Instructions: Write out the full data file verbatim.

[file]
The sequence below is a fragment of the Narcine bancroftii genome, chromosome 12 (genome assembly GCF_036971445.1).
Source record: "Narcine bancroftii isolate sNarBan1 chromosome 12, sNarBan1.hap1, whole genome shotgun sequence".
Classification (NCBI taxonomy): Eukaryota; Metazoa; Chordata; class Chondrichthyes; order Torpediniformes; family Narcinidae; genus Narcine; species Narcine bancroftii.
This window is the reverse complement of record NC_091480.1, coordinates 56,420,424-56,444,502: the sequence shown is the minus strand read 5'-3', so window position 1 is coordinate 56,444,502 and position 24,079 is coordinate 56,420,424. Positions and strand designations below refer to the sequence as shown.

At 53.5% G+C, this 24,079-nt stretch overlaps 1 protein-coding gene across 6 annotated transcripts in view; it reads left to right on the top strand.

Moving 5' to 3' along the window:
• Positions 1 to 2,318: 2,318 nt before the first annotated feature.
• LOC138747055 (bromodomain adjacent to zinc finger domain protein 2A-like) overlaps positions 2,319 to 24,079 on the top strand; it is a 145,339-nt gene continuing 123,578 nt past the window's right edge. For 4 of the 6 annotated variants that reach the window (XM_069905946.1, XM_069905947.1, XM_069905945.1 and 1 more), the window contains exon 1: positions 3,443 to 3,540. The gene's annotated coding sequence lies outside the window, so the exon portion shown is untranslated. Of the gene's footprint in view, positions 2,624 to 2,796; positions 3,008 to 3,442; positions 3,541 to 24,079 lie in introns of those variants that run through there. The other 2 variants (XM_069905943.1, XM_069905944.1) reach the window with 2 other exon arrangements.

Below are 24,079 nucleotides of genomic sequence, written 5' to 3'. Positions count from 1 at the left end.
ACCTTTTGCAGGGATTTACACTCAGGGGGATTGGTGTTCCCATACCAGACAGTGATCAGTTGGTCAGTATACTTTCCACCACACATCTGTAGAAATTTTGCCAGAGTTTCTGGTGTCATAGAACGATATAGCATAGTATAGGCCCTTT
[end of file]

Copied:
The sequence below is a fragment of the Narcine bancroftii genome, chromosome 12 (genome assembly GCF_036971445.1).
Source record: "Narcine bancroftii isolate sNarBan1 chromosome 12, sNarBan1.hap1, whole genome shotgun sequence".
Classification (NCBI taxonomy): Eukaryota; Metazoa; Chordata; class Chondrichthyes; order Torpediniformes; family Narcinidae; genus Narcine; species Narcine bancroftii.
This window is the reverse complement of record NC_091480.1, coordinates 56,420,424-56,444,502: the sequence shown is the minus strand read 5'-3', so window position 1 is coordinate 56,444,502 and position 24,079 is coordinate 56,420,424. Positions and strand designations below refer to the sequence as shown.

At 53.5% G+C, this 24,079-nt stretch overlaps 1 protein-coding gene across 6 annotated transcripts in view; it reads left to right on the top strand.

Moving 5' to 3' along the window:
• Positions 1 to 2,318: 2,318 nt before the first annotated feature.
• LOC138747055 (bromodomain adjacent to zinc finger domain protein 2A-like) overlaps positions 2,319 to 24,079 on the top strand; it is a 145,339-nt gene continuing 123,578 nt past the window's right edge. For 4 of the 6 annotated variants that reach the window (XM_069905946.1, XM_069905947.1, XM_069905945.1 and 1 more), the window contains exon 1: positions 3,443 to 3,540. The gene's annotated coding sequence lies outside the window, so the exon portion shown is untranslated. Of the gene's footprint in view, positions 2,624 to 2,796; positions 3,008 to 3,442; positions 3,541 to 24,079 lie in introns of those variants that run through there. The other 2 variants (XM_069905943.1, XM_069905944.1) reach the window with 2 other exon arrangements.

Below are 24,079 nucleotides of genomic sequence, written 5' to 3'. Positions count from 1 at the left end.
ACCTTTTGCAGGGATTTACACTCAGGGGGATTGGTGTTCCCATACCAGACAGTGATCAGTTGGTCAGTATACTTTCCACCACACATCTGTAGAAATTTTGCCAGAGTTTCTGGTGTCATAGAACGATATAGCATAGTATAGGCCCTTT